The Civilta Cattolica story, to be published in that magazine's next issue, reports that Pius XII wrote the denunciation of the Nazi regime "with his own hand," intending that it would be published in L'Osservatore Romano. But the article goes on to say that the Pope eventually burned his own manuscript-- apparently in frustration-- because he had been convinced that such as statement would lead to even more brutal Nazi treatment of both Jews and Catholics.
These striking revelations appear in an unsigned article on the recent Vatican document about the Holocaust and the controversy that has ensued. La Civilta Cattolica is generally regarded as a semi-official publication of the Vatican, whose articles are approved by the Secretariat of State.
Father Pierre Blet, SJ, the sole survivor among the Jesuit historians who studied the secret Vatican archives from World War II, told the Rome news agency I Media that the revelation about the proposed statement came from Sister Pasqualina, the German nun who worked on the staff of Pope Pius XII for years. The story appeared in her memoirs in 1982, and Sister Pasqualina later confirmed the existence of the statement in conversation with Father Blet. However, the Jesuit historian continued, "I never used it in my writing because it is impossible to document this letter-- which has in fact disappeared." Intrigued by the story, he questioned Sister Pasqualina further, and learned that Pope Pius XII had burned the draft statement, in her presence, "in the kitchen of the pontifical apartments."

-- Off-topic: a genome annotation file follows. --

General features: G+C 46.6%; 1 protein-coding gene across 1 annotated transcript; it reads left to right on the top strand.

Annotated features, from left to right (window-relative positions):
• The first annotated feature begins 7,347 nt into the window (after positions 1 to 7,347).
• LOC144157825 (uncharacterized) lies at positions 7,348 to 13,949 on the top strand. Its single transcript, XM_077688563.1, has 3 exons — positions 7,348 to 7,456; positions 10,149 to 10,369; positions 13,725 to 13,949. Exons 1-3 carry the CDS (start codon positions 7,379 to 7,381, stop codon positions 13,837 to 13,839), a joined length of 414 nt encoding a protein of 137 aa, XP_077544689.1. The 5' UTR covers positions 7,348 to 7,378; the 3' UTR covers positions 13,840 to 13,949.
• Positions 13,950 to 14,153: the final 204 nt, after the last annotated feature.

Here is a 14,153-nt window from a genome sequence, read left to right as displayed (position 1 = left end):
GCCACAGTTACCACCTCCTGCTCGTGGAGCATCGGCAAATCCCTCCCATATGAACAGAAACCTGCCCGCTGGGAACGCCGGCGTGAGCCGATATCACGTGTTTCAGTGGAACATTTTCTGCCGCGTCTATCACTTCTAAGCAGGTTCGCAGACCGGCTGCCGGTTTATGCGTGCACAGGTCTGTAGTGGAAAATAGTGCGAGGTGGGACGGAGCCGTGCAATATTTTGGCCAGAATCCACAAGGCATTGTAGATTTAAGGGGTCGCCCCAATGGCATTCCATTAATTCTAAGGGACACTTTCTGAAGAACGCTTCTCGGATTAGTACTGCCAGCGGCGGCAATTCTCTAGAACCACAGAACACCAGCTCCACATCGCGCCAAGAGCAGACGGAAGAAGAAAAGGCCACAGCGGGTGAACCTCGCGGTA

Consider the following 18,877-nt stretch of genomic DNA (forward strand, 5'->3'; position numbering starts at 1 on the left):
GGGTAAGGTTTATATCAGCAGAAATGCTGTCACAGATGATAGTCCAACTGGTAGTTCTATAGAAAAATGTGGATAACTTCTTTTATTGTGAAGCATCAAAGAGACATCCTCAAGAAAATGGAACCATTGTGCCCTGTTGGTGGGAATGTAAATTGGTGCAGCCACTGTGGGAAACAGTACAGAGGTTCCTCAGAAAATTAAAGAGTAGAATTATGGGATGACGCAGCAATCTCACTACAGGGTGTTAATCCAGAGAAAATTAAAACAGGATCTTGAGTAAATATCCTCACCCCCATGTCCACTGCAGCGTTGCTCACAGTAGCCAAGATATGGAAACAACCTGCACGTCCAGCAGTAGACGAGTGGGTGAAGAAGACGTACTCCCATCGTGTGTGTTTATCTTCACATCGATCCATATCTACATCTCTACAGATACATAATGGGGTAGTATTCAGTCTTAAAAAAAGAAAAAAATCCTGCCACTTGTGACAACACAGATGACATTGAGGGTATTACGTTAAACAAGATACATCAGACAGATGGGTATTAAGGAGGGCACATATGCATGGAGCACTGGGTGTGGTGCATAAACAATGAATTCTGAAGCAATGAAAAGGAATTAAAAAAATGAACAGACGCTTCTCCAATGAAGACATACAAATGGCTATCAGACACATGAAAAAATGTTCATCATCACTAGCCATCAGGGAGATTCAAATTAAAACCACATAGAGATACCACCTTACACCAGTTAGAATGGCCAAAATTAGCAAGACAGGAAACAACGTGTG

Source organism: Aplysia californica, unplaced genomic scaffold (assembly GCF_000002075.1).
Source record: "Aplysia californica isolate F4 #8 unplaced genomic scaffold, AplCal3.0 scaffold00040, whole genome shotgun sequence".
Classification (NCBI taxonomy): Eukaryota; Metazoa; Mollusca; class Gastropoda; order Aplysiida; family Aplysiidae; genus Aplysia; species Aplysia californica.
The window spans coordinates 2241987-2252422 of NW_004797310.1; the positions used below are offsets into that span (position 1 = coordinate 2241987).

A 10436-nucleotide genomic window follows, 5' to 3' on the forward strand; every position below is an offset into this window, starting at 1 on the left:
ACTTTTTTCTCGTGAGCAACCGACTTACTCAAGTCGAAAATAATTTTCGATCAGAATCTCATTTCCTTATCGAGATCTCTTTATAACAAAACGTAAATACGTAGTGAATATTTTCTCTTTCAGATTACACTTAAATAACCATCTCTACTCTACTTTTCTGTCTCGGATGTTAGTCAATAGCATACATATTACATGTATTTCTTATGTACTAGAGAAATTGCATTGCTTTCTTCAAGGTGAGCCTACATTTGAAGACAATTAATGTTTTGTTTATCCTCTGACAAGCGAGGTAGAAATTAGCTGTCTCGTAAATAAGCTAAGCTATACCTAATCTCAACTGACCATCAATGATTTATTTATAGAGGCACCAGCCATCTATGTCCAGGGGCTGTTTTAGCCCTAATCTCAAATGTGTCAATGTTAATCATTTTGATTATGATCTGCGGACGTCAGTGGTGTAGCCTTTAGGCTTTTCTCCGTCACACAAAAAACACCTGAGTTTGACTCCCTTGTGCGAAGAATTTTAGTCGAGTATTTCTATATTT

The story in La Civilta Cattolica explains that Pope Pius XII was dissuaded from issuing his statement for three reasons:
First, he noticed that the Nazi regime had intensified its persecution of Jews immediately after the publication of Mit Bennender Sorge, the German-language encyclical issued by his predecessor, Pope Pius XI, to condemn Nazi racial policies.
Second, he learned that after Dutch bishops had made open protests against the deportation of Jews, earlier in 1942, the Nazi regime again responded by redoubling the persecution-- and also rounding up Jews who had converted to Catholicism, among them the Blessed Edith Stein.
Finally, he was counseled by many Jewish leaders-- including some who had escaped from Berlin and elsewhere in Germany-- that such an explicit condemnation would be counterproductive.
The report in La Civilta Cattolica matches the evidence produced by Cardinal Paolo Dezza, who had been rector of the Gregorian University during the wartime years. Last week Cardinal Dezza recalled visiting with Pope Pius XII, and finding: "The Pope was suffering, because he was ready to intervene publicly with a solemn condemnation of Hitler's actions. But he had me read a letter from the German bishops and cardinals, who begged him not to speak, because if the Pope spoke out publicly against Hitler, he would treat Catholics even more violently than Jews."
The Civilta Cattolica article goes on to defend the Church against accusations that Catholic teaching provoked anti-Semitism, and to defend the Vatican decision not to offer unfettered access to the secret archives involving World War II. The unsigned editorial praised the recent statement, We Remember, as a positive step forward in inter-faith dialogue.